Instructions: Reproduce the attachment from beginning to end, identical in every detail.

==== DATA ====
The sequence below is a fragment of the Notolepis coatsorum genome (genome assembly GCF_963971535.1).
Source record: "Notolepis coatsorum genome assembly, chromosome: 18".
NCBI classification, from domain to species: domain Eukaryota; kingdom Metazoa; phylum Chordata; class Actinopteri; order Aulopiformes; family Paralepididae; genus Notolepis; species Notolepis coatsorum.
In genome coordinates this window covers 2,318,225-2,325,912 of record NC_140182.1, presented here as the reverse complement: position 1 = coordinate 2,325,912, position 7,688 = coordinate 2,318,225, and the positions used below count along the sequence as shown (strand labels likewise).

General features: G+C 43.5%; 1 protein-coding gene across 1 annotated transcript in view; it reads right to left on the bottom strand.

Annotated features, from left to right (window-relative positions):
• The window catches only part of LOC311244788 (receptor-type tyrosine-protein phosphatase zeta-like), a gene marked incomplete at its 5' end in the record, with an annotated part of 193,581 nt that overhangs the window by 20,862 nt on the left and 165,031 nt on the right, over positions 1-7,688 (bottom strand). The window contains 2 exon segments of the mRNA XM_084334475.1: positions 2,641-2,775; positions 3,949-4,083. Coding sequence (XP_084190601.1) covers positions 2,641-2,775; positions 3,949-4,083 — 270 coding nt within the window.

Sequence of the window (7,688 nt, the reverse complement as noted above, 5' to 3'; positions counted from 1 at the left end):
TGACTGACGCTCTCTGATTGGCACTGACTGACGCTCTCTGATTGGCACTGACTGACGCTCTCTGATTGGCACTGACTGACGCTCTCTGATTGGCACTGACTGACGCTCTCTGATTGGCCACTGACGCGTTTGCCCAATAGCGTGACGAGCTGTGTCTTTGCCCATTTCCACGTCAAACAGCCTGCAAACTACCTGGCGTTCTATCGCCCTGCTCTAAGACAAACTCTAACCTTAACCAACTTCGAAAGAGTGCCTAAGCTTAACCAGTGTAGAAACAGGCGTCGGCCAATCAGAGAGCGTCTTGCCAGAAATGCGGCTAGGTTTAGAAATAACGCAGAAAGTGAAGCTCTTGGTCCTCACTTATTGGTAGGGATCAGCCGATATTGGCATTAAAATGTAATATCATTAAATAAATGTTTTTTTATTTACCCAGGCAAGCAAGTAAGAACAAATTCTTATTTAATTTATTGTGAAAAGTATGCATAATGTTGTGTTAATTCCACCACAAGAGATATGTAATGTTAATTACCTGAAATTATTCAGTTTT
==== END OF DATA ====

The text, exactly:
The sequence below is a fragment of the Notolepis coatsorum genome (genome assembly GCF_963971535.1).
Source record: "Notolepis coatsorum genome assembly, chromosome: 18".
NCBI classification, from domain to species: domain Eukaryota; kingdom Metazoa; phylum Chordata; class Actinopteri; order Aulopiformes; family Paralepididae; genus Notolepis; species Notolepis coatsorum.
In genome coordinates this window covers 2,318,225-2,325,912 of record NC_140182.1, presented here as the reverse complement: position 1 = coordinate 2,325,912, position 7,688 = coordinate 2,318,225, and the positions used below count along the sequence as shown (strand labels likewise).

General features: G+C 43.5%; 1 protein-coding gene across 1 annotated transcript in view; it reads right to left on the bottom strand.

Annotated features, from left to right (window-relative positions):
• The window catches only part of LOC311244788 (receptor-type tyrosine-protein phosphatase zeta-like), a gene marked incomplete at its 5' end in the record, with an annotated part of 193,581 nt that overhangs the window by 20,862 nt on the left and 165,031 nt on the right, over positions 1-7,688 (bottom strand). The window contains 2 exon segments of the mRNA XM_084334475.1: positions 2,641-2,775; positions 3,949-4,083. Coding sequence (XP_084190601.1) covers positions 2,641-2,775; positions 3,949-4,083 — 270 coding nt within the window.

Sequence of the window (7,688 nt, the reverse complement as noted above, 5' to 3'; positions counted from 1 at the left end):
TGACTGACGCTCTCTGATTGGCACTGACTGACGCTCTCTGATTGGCACTGACTGACGCTCTCTGATTGGCACTGACTGACGCTCTCTGATTGGCACTGACTGACGCTCTCTGATTGGCCACTGACGCGTTTGCCCAATAGCGTGACGAGCTGTGTCTTTGCCCATTTCCACGTCAAACAGCCTGCAAACTACCTGGCGTTCTATCGCCCTGCTCTAAGACAAACTCTAACCTTAACCAACTTCGAAAGAGTGCCTAAGCTTAACCAGTGTAGAAACAGGCGTCGGCCAATCAGAGAGCGTCTTGCCAGAAATGCGGCTAGGTTTAGAAATAACGCAGAAAGTGAAGCTCTTGGTCCTCACTTATTGGTAGGGATCAGCCGATATTGGCATTAAAATGTAATATCATTAAATAAATGTTTTTTTATTTACCCAGGCAAGCAAGTAAGAACAAATTCTTATTTAATTTATTGTGAAAAGTATGCATAATGTTGTGTTAATTCCACCACAAGAGATATGTAATGTTAATTACCTGAAATTATTCAGTTTT